Port might pursue Mile Point fix without federal money
The Jacksonville Port Authority, which is waiting for federal funds to improve the shipping channel at Mile Point, might start discussing tapping into private equity to complete the project.
“We continue to aggressively, proactively pursue this project. We are not relying on the (congressional) process. We are making up new processes to try and find alternate ways to make this happen,” said port CEO Paul Anderson.
“We would be dead in the water if we just left it alone to the process because we would be stymied by the current, ongoing engineering and design,” he said.
The project is designed to improve the flow of the St. Johns River at Mile Point, where the cross-currents of the Intracoastal Waterway and St. Johns River pose navigational hindrances for deep draft vessels during certain tidal conditions.
The conditions limit shipping traffic to two four-hour windows daily and the proposed fix would expand those windows by two more hours a day.
The project is estimated to cost about $40 million.
The latest delay in the project has come in the preparation of the U.S. Army Corps of Engineers Chief Engineer’s report, said Chris Kauffmann, chief operating officer at the port.
He said the report is sent to the U.S. Congress and President Obama’s staff for review before it begins the authorization and appropriation process. He said it was expected to be sent by April and it is still with the Corps.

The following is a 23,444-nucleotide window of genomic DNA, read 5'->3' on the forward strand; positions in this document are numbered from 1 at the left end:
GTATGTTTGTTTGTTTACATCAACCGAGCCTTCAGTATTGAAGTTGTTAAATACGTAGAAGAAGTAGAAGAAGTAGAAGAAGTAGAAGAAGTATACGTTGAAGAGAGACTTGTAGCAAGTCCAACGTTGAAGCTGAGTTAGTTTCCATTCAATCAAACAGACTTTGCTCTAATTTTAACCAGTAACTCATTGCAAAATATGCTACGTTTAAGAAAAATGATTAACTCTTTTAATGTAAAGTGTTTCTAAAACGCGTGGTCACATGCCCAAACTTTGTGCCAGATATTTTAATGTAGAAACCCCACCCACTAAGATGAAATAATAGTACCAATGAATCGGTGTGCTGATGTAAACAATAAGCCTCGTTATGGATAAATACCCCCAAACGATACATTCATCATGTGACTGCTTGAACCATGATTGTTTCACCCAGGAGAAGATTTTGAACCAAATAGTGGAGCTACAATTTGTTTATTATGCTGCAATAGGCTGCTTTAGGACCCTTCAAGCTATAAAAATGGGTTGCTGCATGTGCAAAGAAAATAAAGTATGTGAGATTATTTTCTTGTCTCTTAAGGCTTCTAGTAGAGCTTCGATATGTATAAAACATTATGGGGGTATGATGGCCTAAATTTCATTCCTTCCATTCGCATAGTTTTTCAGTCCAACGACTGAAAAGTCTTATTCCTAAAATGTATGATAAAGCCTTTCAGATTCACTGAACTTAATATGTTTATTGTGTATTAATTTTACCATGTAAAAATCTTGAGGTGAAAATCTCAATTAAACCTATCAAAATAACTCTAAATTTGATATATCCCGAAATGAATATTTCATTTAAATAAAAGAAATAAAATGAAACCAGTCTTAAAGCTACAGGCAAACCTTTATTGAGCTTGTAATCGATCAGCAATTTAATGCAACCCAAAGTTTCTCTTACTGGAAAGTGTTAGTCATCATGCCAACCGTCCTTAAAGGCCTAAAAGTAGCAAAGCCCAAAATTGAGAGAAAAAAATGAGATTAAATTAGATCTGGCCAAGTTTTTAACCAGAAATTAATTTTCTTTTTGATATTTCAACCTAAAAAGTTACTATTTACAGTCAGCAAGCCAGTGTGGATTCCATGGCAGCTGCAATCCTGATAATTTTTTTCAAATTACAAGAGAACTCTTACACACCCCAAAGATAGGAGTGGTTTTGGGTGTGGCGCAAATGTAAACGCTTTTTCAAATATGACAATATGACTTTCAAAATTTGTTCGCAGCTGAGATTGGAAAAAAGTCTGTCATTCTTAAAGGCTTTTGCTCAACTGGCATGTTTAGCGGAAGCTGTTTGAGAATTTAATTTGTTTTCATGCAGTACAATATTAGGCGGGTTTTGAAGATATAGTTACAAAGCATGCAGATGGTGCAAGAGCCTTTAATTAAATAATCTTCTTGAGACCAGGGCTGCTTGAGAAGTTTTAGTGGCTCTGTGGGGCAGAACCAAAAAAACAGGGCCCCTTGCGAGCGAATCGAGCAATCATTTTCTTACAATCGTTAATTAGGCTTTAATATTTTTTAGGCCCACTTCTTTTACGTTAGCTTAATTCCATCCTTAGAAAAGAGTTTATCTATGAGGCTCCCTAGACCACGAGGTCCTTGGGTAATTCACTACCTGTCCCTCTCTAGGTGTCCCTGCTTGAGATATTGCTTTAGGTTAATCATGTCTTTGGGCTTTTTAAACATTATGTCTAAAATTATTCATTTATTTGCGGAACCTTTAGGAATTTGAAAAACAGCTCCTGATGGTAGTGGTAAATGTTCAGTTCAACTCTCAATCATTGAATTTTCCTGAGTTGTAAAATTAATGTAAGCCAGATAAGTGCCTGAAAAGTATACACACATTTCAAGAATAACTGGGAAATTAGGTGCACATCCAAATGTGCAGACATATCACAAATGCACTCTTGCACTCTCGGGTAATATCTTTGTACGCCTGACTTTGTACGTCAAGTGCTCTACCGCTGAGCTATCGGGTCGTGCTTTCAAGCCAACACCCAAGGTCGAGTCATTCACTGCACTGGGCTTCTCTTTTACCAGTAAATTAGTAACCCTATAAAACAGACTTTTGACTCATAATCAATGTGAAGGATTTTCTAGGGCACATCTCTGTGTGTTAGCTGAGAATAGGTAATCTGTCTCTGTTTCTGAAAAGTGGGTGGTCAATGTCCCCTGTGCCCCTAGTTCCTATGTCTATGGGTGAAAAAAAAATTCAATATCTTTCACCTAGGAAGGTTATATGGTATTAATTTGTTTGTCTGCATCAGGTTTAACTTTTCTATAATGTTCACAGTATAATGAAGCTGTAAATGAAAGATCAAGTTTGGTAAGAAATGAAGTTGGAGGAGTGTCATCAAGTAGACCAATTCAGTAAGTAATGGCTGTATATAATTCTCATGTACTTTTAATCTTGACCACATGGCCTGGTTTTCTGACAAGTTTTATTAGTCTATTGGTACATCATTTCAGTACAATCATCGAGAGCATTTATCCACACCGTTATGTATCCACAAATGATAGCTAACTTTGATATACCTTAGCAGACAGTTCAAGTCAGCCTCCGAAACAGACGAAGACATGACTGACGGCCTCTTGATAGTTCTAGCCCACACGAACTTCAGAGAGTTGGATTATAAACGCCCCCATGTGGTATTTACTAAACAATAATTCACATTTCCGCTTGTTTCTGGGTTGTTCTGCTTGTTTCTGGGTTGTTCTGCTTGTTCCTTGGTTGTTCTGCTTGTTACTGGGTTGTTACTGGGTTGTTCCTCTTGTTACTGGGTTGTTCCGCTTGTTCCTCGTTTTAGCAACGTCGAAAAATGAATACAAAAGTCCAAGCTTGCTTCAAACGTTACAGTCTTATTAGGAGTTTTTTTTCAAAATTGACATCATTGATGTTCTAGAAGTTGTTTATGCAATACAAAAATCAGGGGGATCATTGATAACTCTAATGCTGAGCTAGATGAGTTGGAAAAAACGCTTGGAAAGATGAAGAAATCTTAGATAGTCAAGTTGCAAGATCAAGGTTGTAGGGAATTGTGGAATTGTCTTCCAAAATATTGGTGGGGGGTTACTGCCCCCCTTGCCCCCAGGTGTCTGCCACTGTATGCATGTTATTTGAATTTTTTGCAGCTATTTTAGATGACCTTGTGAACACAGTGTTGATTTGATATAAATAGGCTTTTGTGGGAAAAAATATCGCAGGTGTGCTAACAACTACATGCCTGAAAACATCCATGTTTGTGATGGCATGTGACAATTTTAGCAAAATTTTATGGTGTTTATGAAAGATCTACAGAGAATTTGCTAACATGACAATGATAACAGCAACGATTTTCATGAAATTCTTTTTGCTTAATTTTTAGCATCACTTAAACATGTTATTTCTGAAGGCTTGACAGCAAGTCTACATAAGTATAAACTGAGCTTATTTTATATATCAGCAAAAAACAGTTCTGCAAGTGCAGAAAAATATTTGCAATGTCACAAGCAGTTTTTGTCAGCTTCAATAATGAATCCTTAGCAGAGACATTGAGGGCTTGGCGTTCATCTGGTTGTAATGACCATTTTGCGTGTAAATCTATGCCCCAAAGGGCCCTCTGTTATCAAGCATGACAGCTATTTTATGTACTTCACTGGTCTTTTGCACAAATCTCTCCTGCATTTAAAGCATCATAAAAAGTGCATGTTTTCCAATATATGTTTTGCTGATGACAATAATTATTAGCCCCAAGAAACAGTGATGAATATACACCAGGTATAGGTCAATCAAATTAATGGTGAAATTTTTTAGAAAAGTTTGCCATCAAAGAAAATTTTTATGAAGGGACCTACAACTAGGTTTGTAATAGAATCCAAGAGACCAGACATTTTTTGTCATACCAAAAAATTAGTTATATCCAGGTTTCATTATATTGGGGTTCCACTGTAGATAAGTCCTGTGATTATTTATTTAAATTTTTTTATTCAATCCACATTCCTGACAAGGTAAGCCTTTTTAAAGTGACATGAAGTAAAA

“This needs to be done. It’s not stopping our design, but it will eventually affect federal authorization down the road,” said Kauffmann. “It’s going to happen. It’s just getting through all the bureaucracy.”
The board had begun to talk in March about not relying on the government process to complete the project.
“Last meeting we talked a little about private equity. If you look at the benefits here, you wonder if there’s not some room to be creative through the private sector in terms of financing and payback,” said board member John Anderson.
CEO Paul Anderson explained that the private sector is looking favorably on the port.
“I wouldn’t put all my cards on the table, but we have some really good opportunities, and this board may have to do risk analysis of moving forward with or without U.S. Congress’ approval for this project and that’s a possibility. I think it’s too critical to Northeast Florida and too critical to this port for us to just wait for Congress,” he said.
“I can assure you the private equity world is extremely interested in JaxPort. The problem with private equity firms as you know, they shy away from anything under $100 million. They like to see double-digit returns on their investment. We will continue to keep the board apprised as we have those meetings,” he said.